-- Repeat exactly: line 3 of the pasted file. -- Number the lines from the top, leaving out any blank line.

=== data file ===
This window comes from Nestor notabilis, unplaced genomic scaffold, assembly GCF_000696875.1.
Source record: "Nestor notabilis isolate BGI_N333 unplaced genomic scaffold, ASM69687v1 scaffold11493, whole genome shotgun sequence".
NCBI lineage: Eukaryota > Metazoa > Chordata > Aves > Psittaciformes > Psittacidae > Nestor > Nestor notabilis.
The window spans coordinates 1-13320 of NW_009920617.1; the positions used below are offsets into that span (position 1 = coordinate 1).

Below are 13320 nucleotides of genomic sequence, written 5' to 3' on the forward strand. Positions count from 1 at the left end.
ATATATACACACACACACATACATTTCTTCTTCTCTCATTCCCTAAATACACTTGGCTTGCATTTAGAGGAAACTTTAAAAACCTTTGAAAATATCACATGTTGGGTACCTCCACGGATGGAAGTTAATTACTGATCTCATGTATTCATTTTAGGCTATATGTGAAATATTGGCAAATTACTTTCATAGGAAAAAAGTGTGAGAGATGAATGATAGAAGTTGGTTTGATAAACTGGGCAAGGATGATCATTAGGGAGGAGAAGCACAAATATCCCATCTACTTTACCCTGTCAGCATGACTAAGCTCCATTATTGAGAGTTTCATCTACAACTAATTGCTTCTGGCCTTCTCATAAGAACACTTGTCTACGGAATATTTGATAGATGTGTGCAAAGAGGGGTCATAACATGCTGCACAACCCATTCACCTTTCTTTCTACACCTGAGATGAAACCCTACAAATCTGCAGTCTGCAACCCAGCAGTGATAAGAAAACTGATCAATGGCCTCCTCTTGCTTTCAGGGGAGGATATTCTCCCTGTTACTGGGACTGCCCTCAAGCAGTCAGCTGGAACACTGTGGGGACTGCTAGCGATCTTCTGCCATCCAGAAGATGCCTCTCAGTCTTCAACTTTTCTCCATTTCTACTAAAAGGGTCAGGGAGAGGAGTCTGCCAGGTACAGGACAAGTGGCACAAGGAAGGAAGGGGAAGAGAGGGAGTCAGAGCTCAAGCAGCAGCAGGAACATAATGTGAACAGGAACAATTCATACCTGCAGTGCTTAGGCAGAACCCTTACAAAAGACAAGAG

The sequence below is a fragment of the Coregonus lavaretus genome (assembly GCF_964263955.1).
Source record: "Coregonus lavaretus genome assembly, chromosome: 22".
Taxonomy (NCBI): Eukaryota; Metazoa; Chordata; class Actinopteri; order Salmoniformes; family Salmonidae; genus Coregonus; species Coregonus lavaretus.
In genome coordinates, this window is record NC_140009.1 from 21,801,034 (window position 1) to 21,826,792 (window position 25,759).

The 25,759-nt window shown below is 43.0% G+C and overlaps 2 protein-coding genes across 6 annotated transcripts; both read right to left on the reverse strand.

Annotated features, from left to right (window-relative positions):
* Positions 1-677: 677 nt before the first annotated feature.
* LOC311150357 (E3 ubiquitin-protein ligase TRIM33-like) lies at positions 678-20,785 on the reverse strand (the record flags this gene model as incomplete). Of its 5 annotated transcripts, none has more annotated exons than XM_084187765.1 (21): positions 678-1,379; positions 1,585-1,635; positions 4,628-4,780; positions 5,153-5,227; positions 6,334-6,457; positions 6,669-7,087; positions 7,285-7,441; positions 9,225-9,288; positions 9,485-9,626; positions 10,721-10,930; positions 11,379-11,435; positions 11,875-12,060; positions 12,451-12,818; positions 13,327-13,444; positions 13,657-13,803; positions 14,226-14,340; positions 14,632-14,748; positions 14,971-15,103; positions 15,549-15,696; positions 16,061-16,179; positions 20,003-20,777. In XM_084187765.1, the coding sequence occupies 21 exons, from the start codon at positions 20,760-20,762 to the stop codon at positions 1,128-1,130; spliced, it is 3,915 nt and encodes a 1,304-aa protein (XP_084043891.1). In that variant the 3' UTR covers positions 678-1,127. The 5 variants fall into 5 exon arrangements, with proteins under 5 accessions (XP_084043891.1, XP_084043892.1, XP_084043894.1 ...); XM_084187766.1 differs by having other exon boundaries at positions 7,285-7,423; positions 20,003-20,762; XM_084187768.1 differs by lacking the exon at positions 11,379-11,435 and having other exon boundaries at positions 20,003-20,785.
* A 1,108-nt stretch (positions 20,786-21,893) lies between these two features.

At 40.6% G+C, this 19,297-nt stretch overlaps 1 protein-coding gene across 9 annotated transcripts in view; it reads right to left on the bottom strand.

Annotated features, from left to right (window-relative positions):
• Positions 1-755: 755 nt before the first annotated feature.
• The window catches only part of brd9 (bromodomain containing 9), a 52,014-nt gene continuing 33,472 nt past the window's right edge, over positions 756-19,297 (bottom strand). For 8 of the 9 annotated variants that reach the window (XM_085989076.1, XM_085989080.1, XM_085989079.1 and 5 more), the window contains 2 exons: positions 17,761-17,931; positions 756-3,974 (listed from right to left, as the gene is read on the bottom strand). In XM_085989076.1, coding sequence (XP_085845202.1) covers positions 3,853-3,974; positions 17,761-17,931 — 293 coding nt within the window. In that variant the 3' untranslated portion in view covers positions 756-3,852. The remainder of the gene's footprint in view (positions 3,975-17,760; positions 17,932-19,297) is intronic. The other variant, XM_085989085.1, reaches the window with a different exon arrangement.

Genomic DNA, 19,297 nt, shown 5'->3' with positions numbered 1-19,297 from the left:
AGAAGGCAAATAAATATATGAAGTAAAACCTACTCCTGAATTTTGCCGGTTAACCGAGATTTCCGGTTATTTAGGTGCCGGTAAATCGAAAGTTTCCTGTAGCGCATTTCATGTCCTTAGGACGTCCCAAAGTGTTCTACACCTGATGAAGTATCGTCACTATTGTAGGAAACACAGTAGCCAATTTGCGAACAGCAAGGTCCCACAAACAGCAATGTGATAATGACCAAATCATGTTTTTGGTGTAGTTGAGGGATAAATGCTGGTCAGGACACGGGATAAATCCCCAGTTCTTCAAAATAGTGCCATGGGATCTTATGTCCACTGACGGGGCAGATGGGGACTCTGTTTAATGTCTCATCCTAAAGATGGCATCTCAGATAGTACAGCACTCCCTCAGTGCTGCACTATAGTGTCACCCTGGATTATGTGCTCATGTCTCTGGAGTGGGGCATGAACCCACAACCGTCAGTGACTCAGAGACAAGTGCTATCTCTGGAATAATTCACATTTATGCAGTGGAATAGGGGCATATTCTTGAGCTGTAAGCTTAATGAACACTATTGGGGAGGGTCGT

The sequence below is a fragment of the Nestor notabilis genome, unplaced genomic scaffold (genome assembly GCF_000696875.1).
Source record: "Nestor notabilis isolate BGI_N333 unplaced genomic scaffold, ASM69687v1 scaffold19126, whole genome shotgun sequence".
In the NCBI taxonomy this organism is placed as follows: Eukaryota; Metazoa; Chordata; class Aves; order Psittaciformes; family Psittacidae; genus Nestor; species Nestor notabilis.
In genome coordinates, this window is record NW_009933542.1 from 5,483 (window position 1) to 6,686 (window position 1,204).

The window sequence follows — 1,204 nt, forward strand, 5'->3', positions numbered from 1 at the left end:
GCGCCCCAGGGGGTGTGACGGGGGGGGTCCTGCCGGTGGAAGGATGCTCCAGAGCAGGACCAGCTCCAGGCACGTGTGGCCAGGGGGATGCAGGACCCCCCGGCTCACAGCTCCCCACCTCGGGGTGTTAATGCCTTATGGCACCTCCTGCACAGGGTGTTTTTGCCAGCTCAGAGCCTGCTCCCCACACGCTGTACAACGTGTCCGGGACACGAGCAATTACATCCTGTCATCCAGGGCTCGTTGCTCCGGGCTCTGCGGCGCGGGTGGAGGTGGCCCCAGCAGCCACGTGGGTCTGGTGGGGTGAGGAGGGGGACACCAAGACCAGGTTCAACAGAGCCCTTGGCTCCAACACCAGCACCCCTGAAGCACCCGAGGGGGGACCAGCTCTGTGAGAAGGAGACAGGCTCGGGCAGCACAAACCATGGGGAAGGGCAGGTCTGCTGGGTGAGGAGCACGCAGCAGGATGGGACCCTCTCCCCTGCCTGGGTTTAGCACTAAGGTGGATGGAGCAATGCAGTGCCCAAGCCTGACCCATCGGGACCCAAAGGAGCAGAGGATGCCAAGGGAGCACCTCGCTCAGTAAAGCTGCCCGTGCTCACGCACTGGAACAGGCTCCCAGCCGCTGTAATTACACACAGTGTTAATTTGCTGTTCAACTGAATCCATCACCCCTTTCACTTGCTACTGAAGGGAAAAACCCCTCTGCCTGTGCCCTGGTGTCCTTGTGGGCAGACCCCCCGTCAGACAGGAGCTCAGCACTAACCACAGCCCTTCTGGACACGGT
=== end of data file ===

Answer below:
NCBI lineage: Eukaryota > Metazoa > Chordata > Aves > Psittaciformes > Psittacidae > Nestor > Nestor notabilis.